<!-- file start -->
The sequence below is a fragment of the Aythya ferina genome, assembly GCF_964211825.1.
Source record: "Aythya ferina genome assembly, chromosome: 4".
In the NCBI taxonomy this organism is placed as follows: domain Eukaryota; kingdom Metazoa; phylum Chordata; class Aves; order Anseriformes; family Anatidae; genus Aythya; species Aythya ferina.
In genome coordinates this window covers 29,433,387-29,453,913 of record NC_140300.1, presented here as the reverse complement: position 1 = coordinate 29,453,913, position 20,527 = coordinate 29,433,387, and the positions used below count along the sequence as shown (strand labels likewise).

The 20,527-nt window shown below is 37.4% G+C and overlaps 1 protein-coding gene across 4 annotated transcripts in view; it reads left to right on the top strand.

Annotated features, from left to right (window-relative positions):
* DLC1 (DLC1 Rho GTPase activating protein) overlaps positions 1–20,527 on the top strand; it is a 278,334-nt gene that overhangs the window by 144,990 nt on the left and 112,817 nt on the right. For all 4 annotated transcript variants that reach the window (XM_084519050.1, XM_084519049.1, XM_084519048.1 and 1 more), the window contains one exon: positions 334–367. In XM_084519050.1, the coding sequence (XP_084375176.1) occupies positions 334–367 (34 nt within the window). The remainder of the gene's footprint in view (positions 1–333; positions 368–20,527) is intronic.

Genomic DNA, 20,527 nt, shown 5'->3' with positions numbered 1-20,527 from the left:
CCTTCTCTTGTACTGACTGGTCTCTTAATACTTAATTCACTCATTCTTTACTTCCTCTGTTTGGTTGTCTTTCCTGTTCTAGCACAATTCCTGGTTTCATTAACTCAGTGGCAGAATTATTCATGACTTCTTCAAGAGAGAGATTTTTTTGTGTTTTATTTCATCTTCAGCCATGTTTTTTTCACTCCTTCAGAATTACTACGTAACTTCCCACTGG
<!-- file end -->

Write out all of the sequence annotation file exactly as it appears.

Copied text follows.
The sequence below is a fragment of the Aythya ferina genome, assembly GCF_964211825.1.
Source record: "Aythya ferina genome assembly, chromosome: 4".
In the NCBI taxonomy this organism is placed as follows: domain Eukaryota; kingdom Metazoa; phylum Chordata; class Aves; order Anseriformes; family Anatidae; genus Aythya; species Aythya ferina.
In genome coordinates this window covers 29,433,387-29,453,913 of record NC_140300.1, presented here as the reverse complement: position 1 = coordinate 29,453,913, position 20,527 = coordinate 29,433,387, and the positions used below count along the sequence as shown (strand labels likewise).

The 20,527-nt window shown below is 37.4% G+C and overlaps 1 protein-coding gene across 4 annotated transcripts in view; it reads left to right on the top strand.

Annotated features, from left to right (window-relative positions):
* DLC1 (DLC1 Rho GTPase activating protein) overlaps positions 1–20,527 on the top strand; it is a 278,334-nt gene that overhangs the window by 144,990 nt on the left and 112,817 nt on the right. For all 4 annotated transcript variants that reach the window (XM_084519050.1, XM_084519049.1, XM_084519048.1 and 1 more), the window contains one exon: positions 334–367. In XM_084519050.1, the coding sequence (XP_084375176.1) occupies positions 334–367 (34 nt within the window). The remainder of the gene's footprint in view (positions 1–333; positions 368–20,527) is intronic.

Genomic DNA, 20,527 nt, shown 5'->3' with positions numbered 1-20,527 from the left:
CCTTCTCTTGTACTGACTGGTCTCTTAATACTTAATTCACTCATTCTTTACTTCCTCTGTTTGGTTGTCTTTCCTGTTCTAGCACAATTCCTGGTTTCATTAACTCAGTGGCAGAATTATTCATGACTTCTTCAAGAGAGAGATTTTTTTGTGTTTTATTTCATCTTCAGCCATGTTTTTTTCACTCCTTCAGAATTACTACGTAACTTCCCACTGG